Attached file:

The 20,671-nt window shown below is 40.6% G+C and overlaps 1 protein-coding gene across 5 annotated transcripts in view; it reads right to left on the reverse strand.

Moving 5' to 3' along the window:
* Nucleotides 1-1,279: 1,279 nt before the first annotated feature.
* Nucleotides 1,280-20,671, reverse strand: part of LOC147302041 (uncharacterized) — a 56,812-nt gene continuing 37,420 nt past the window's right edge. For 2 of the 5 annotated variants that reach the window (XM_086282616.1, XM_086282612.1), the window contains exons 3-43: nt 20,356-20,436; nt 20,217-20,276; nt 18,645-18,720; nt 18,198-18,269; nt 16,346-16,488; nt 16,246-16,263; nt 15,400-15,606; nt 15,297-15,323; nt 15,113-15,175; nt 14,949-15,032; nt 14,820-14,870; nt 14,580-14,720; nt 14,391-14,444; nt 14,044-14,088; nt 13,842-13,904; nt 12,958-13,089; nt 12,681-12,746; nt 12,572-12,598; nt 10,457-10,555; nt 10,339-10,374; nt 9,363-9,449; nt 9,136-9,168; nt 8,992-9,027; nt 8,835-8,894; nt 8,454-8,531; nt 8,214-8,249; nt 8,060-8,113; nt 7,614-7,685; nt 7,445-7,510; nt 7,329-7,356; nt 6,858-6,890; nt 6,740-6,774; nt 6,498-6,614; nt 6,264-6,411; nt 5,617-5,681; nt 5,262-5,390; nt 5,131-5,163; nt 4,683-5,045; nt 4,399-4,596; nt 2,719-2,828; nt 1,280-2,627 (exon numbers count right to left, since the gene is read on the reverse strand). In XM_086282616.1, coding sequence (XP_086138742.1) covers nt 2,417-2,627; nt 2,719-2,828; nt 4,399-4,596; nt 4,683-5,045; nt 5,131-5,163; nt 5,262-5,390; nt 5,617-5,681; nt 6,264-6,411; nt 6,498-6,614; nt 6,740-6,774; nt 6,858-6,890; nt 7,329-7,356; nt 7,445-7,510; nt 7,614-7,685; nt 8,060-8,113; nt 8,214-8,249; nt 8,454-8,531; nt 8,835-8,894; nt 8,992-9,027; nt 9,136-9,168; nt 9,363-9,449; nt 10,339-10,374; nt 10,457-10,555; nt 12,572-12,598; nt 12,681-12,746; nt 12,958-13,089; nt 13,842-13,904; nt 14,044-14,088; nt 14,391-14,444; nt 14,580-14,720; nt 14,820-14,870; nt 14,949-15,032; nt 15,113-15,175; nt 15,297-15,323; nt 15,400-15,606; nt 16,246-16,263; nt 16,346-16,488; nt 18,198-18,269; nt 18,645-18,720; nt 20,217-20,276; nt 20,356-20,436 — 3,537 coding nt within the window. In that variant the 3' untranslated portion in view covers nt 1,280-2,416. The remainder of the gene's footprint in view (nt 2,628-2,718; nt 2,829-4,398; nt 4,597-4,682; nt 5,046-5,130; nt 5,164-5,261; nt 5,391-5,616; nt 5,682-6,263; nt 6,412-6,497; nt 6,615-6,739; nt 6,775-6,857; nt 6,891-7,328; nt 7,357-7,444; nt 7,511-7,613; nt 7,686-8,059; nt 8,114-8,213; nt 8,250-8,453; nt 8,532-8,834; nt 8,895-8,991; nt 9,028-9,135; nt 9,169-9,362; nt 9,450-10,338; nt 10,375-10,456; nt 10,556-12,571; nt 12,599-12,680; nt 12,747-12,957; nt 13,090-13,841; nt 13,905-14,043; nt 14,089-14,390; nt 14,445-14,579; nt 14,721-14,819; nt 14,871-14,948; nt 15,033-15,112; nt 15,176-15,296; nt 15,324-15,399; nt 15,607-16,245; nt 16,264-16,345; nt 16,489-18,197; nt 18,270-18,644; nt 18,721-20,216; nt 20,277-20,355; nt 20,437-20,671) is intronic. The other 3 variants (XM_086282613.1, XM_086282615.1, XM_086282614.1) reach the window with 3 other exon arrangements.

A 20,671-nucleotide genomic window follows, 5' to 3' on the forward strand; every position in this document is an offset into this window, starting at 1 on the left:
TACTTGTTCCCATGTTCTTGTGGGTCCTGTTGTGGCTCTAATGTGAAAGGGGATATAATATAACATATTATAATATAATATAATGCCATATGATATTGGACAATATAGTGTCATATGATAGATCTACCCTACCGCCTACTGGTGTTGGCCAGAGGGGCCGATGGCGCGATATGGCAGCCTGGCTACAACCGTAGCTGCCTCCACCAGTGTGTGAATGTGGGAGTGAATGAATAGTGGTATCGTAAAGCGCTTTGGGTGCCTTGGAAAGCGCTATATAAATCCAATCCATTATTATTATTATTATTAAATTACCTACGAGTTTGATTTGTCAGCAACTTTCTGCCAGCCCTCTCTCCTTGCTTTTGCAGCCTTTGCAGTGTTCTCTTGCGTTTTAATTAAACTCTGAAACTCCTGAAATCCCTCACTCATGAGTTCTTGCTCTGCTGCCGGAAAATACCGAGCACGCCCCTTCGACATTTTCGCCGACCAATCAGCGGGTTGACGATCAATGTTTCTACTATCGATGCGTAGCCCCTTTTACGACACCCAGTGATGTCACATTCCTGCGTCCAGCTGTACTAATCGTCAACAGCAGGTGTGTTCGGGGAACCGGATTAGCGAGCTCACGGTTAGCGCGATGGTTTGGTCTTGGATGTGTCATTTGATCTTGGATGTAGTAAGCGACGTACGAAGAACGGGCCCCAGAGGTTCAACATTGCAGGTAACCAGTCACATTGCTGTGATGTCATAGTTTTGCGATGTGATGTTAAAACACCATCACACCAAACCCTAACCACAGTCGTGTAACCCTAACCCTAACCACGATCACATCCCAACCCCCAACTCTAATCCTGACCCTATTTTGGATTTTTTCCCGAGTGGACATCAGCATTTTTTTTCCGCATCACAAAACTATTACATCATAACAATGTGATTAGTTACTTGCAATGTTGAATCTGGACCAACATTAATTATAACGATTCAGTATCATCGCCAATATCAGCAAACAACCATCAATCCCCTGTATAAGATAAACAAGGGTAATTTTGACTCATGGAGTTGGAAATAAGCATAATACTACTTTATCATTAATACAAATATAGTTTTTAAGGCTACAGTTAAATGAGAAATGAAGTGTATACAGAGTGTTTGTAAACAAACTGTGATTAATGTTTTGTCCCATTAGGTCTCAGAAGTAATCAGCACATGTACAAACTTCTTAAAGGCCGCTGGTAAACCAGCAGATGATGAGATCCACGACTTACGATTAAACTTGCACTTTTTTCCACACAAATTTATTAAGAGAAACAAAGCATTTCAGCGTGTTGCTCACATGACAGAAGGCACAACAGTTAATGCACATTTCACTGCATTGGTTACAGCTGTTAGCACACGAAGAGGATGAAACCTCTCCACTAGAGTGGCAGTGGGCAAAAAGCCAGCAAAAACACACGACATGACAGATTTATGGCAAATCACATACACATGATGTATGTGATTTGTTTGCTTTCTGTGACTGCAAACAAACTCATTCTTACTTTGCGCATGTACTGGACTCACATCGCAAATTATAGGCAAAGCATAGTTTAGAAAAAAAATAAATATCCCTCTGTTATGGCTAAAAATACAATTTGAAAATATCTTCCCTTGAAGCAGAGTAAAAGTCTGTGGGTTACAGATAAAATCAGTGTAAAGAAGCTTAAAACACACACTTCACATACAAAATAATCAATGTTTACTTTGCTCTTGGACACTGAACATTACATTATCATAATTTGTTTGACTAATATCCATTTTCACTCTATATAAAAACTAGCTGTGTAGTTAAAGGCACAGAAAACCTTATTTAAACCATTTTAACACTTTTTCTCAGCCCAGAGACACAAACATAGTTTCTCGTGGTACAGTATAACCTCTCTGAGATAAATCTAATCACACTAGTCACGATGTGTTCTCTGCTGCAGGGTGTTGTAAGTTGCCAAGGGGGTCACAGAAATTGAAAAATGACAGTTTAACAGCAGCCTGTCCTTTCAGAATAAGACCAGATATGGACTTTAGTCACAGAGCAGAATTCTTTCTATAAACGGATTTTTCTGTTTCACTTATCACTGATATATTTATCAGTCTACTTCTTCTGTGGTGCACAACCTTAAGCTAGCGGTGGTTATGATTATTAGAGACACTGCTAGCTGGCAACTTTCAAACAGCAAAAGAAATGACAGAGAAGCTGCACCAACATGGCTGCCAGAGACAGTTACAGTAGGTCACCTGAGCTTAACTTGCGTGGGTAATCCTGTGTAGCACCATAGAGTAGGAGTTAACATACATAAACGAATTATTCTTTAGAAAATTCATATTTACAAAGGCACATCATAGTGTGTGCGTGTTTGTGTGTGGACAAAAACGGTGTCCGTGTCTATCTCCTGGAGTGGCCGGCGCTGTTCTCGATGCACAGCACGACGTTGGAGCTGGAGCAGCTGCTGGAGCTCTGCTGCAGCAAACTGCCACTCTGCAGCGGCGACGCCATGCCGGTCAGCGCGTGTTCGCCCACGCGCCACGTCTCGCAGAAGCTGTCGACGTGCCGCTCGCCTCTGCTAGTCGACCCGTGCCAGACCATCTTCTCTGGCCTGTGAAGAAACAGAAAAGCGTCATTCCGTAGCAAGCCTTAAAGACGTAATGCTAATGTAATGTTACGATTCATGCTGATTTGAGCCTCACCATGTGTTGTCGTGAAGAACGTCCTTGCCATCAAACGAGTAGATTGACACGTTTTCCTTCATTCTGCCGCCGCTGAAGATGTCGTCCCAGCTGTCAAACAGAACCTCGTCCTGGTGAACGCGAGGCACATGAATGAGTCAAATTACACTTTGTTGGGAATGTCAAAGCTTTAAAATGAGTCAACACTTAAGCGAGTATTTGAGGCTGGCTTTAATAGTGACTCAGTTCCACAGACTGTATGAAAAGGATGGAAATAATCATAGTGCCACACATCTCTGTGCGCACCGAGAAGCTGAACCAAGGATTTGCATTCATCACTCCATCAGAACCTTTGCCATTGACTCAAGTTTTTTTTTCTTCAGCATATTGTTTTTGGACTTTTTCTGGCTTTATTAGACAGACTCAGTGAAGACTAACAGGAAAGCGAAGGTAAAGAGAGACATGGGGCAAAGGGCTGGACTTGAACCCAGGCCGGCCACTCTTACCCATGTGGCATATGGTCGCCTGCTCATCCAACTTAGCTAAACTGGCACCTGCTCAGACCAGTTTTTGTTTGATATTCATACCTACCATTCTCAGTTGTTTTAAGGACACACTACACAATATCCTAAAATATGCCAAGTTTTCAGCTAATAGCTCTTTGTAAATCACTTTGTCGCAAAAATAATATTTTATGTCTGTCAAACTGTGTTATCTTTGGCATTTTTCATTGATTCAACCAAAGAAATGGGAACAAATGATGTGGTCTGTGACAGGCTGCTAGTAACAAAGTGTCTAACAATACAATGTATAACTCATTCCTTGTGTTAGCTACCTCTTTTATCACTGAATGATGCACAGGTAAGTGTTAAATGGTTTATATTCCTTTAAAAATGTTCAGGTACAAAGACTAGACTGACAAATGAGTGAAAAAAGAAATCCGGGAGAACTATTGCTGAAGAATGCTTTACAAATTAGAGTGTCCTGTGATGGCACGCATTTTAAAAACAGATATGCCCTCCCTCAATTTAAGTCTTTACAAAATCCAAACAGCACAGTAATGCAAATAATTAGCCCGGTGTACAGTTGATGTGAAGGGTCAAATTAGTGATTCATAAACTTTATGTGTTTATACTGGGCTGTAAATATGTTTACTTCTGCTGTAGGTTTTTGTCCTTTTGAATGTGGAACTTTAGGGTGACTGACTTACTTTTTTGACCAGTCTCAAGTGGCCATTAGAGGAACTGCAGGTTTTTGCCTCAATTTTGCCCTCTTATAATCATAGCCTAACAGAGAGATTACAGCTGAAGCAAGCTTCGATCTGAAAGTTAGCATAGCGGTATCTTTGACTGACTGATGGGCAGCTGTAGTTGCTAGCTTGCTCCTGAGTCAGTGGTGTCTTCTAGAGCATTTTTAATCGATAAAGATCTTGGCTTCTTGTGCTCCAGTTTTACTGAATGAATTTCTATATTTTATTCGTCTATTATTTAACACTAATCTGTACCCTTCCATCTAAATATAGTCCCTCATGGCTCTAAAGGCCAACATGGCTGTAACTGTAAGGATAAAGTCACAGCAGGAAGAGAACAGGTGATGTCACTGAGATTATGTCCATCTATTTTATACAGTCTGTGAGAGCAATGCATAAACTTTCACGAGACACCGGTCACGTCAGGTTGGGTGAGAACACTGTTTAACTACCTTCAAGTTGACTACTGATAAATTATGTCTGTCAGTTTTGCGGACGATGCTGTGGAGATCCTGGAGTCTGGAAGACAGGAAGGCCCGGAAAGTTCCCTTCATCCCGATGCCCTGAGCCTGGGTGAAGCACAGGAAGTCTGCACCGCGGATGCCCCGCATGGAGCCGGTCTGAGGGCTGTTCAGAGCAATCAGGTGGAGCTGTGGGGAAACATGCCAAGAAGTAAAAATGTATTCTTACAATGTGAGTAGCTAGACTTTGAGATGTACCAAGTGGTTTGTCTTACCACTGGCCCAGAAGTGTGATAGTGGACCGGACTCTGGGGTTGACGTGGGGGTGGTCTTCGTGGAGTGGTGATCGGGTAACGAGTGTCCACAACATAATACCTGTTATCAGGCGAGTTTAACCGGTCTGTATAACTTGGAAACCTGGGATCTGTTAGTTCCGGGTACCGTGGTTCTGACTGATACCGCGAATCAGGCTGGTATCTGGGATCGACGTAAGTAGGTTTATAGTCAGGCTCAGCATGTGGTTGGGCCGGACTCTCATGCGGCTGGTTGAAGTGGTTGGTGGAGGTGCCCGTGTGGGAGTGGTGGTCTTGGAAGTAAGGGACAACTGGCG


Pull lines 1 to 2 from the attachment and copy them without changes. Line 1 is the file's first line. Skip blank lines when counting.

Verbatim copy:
The 20,671-nt window shown below is 40.6% G+C and overlaps 1 protein-coding gene across 5 annotated transcripts in view; it reads right to left on the reverse strand.

Moving 5' to 3' along the window: